Vegetable Stuffed Bun Recipe | Eggless Baking

The thing with baking breads is ... once you try making easy stuff like a loaf a few times, or a baguette a few times, you feel like going to the next level and try something like a pretzel or a challah.  Then you want to try some more shapes, sizes, and types of bread.  Not that bread-making has any such levels.  But you basically want to experiment different kinds of breads, because it's a challenge.  Because it's fun.

After I tried the breads (mentioned above) a few times, I experimented with stuffed bun one day.  Making a stuffed bun is not complicated at all.  In fact, making stuffed bun is MUCH easier than making a stuffed paratha!  Then, I made them again when I had a friend over for dinner, and added another kind of filling.  Then I made the stuffed buns again, using whole wheat flour instead of all-purpose flour.  Now a vegetable stuffed bun has become one of my favorite appetizers to make if I can't think of anything else.

Stuffed Bun Recipe | Eggless stuffed bun recipe

For the vegetable stuffing:
You can cook any mixed vegetable with your choice of spices, cook a potato sabji, or add a paneer bhurji (scrambled paneer) stuffing inside the bun.  Various options.  Just make sure your stuffing is neither too dry, nor like a gravy.

For the bun:
½ cup lukewarm water
2 ½ tsp yeast
1 tsp sugar
500 gm all-purpose flour
1 Tbsp sugar
1 ½ tsp salt
250 ml lukewarm milk
¼ cup butter, room temp
Water for sprinkling
Milk for brushing
Butter for shining

1.  In a small bowl, add lukewarm water + yeast + sugar, stir, cover and keep in warm place for 10 minutes until frothy.  This step is to proof the yeast.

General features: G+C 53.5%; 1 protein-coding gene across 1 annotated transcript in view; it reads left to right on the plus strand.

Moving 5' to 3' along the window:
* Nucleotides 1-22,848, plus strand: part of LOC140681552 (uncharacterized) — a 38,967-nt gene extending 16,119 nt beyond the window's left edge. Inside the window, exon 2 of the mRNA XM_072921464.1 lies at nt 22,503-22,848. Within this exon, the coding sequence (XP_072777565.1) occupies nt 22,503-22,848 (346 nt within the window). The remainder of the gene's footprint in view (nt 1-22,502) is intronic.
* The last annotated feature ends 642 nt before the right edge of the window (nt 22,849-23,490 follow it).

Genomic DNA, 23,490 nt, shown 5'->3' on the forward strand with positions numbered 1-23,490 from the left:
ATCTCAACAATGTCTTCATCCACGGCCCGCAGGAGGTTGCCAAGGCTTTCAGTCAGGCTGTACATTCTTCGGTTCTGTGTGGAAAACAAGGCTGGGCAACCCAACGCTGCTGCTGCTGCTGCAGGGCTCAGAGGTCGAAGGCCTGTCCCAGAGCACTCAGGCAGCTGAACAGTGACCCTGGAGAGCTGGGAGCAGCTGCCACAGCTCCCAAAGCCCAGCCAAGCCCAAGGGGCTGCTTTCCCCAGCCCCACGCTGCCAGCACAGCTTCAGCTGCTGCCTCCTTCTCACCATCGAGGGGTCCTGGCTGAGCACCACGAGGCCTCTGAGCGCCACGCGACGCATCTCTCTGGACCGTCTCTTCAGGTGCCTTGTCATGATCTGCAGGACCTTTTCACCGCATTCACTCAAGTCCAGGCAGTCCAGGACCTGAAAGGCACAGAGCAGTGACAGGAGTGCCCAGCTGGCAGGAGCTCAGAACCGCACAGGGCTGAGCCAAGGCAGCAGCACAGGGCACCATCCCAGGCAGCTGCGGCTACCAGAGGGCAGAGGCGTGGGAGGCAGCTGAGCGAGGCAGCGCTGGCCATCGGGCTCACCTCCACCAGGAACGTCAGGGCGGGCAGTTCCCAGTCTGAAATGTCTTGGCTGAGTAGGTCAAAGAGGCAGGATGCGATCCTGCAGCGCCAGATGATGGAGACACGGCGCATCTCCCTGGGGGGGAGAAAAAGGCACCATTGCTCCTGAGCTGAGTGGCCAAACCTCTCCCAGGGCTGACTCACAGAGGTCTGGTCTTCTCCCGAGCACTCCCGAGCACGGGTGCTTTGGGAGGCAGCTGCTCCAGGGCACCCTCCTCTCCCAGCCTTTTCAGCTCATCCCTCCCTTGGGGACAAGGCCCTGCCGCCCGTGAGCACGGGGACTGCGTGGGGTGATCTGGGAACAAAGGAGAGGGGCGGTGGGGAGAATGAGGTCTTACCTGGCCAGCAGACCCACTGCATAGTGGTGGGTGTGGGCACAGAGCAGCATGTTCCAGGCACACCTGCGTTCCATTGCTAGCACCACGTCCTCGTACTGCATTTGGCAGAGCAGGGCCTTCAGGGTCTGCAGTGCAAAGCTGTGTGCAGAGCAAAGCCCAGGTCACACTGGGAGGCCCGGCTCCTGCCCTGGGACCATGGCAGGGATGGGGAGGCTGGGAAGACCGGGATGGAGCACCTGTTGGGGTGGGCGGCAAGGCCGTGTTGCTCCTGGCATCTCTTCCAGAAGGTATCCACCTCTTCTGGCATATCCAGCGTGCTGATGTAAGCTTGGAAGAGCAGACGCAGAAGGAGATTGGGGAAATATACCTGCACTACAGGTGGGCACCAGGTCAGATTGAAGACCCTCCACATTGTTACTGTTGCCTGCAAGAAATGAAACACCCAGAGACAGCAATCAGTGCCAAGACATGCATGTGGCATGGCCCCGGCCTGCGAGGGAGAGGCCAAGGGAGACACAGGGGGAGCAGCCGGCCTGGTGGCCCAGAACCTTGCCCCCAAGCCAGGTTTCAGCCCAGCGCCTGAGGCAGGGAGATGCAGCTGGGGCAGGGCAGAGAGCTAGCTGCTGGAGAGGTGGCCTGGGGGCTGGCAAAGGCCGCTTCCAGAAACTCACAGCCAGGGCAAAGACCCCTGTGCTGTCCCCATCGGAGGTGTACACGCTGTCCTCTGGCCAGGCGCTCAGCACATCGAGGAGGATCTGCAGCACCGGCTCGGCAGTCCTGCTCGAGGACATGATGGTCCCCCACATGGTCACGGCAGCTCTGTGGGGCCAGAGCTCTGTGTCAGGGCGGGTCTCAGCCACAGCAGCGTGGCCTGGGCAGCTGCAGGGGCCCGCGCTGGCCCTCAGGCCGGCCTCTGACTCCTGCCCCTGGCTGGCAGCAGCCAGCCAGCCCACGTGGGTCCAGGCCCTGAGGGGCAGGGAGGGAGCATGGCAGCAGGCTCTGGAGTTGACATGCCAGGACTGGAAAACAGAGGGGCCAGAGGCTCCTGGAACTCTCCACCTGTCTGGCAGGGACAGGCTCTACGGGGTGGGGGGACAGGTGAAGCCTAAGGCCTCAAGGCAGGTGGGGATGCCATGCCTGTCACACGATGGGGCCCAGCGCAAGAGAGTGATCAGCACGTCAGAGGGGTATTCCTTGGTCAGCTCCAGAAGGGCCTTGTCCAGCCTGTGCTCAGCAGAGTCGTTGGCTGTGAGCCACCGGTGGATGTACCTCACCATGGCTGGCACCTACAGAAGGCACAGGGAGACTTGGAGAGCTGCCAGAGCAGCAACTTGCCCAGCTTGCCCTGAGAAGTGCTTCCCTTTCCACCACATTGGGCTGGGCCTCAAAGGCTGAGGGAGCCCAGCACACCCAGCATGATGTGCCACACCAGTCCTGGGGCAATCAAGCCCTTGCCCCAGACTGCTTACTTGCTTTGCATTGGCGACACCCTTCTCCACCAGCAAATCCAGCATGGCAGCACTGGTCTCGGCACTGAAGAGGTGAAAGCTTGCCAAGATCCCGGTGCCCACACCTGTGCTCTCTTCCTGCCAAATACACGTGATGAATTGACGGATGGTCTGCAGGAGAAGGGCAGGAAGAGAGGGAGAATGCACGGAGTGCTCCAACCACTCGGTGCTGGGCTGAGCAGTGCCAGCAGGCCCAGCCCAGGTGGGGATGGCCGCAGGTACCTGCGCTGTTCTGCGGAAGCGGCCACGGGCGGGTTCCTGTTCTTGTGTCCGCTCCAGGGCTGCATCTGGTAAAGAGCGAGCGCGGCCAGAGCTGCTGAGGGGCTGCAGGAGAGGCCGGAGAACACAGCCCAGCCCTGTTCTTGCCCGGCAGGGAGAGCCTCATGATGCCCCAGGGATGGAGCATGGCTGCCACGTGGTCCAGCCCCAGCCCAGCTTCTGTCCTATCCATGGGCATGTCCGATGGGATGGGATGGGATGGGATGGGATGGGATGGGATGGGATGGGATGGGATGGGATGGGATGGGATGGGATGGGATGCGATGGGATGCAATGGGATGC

2.  Then, in a large bowl, sift flour + sugar + salt.  Make a center, add the fermented yeast mixture + lukewarm milk and gently knead into a soft dough.  Add ¼ cup butter and knead 2-3 minutes more until smooth and elastic.  In these pictures that you see, I used whole wheat flour.

3.  Grease the bowl with some butter or oil and dust some flour in it.  Placing the dough in the bowl, cover the bowl with a damp muslin cloth.  Keep in warm place for at least 1 hour until doubles in volume.  In cooler weather, keep for at least 2 hours.

4.  Once doubled, press and punch the dough gently to remove air.  Divide dough into 15-20 balls.  Flatten each ball (not too thin), put the stuffing in the center, lift the edges and seal them together.  Keep all buns  sealed side down on a parchment paper on the baking tray.  Sprinkle some water over the buns and keep in warm place for 10-15 minutes.  Meanwhile, preheat the oven at 220C/425F.

5.  Then, brush milk on each bun, bake for around 15-20 mins until light brown.  Each one’s oven is different, and the baking time also depends on the shape and size of your bun, so check on yours at 15 minutes and judge how much longer it needs to be baked.  When the buns are done, brush them with butter for a shine, and transfer to cooling rack, let cool to room temperature before enjoying your warm vegetable stuffed bun.

If you notice in the above mixture the vegetables are apparent and still maintaining their individual pieces.  The other time I tried with another stuffing and different spices, I mashed them. (see picture below).  You notice how the stuffing can be formed into balls properly?  It's a good soft yet not mushy consistency.  The dough was made of all-purpose flour, hence the obvious color and texture difference too (compare with the process picture above).

If you ask me - I loved the buns made of all-purpose flour.  Whole wheat flour was used just to make the bun 'healthy' instead of using all-purpose flour (maida, in my case).  But the taste and texture is no match.  Try and tell me which flour you used, which one you liked better, and which fillings you tried.

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  1. Love the buns. very tempting. Pinning it

  2. Hi Nisha, Can these be made a day in advance? Thanks, Manasi.

    1. Yes Manasi you can, then microwave or heat up in toaster oven before serving. Let me know how it turns out.


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